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Journal Article

Teaching Personal Initiative Beats Traditional Training in Boosting Small Business in West Africa


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American Association for the Advancement of Science
Africa | West Africa
2017-09-25T14:00:41Z | 2017-09-25T14:00:41Z | 2017-09-22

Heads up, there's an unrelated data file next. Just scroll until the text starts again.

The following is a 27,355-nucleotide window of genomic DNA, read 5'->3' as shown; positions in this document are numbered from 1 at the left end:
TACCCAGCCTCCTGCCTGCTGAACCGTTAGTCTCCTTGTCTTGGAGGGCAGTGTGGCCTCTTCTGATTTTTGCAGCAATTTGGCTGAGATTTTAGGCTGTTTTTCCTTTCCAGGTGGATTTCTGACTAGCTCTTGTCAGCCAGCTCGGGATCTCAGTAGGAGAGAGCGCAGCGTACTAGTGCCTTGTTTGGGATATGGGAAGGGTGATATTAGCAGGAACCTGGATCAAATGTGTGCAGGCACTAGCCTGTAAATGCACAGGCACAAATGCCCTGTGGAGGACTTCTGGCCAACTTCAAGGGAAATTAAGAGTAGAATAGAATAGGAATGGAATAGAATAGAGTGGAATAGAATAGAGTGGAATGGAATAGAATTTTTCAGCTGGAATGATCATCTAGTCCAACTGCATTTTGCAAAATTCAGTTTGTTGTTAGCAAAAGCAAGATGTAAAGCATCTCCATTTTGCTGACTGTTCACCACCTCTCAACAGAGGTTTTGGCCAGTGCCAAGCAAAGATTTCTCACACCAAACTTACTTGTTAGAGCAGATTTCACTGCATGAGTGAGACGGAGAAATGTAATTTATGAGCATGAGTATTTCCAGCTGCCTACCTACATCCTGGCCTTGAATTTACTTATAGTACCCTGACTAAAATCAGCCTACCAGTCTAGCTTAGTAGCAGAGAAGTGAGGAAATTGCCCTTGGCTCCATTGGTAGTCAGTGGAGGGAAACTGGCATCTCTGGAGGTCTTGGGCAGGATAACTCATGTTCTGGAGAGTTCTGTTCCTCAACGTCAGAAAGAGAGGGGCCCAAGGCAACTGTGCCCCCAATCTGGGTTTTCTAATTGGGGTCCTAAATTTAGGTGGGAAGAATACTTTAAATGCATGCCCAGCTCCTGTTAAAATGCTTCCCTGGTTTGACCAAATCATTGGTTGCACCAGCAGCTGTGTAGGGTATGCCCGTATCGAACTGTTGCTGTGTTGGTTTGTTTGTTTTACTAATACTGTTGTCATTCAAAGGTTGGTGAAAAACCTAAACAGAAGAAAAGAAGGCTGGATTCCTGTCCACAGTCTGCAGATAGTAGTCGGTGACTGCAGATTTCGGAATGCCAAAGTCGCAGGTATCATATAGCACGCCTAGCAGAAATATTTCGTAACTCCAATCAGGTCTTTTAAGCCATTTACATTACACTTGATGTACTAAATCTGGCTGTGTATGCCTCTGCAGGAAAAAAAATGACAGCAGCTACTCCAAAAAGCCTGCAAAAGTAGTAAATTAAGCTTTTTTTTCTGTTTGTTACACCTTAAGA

Standard business training programs aim to boost the incomes of the millions of self-employed business owners in developing countries by teaching basic financial and marketing practices, yet the impacts of such programs are mixed. We tested whether a psychology-based personal initiative training approach, which teaches a proactive mindset and focuses on entrepreneurial behaviors, could have more success. A randomized controlled trial in Togo assigned microenterprise owners to a control group (n = 500), a leading business training program (n = 500), or a personal initiative training program (n = 500). Four follow-up surveys tracked outcomes for firms over 2 years and showed that personal initiative training increased firm profits by 30%, compared with a statistically insignificant 11% for traditional training. The training is cost-effective, paying for itself within 1 year. This is the author's version of the work. It is posted here by permission of the AAAS for personal use, not for redistribution. The definitive version was published in Science Vol 357, issue 6357: 1287-90.


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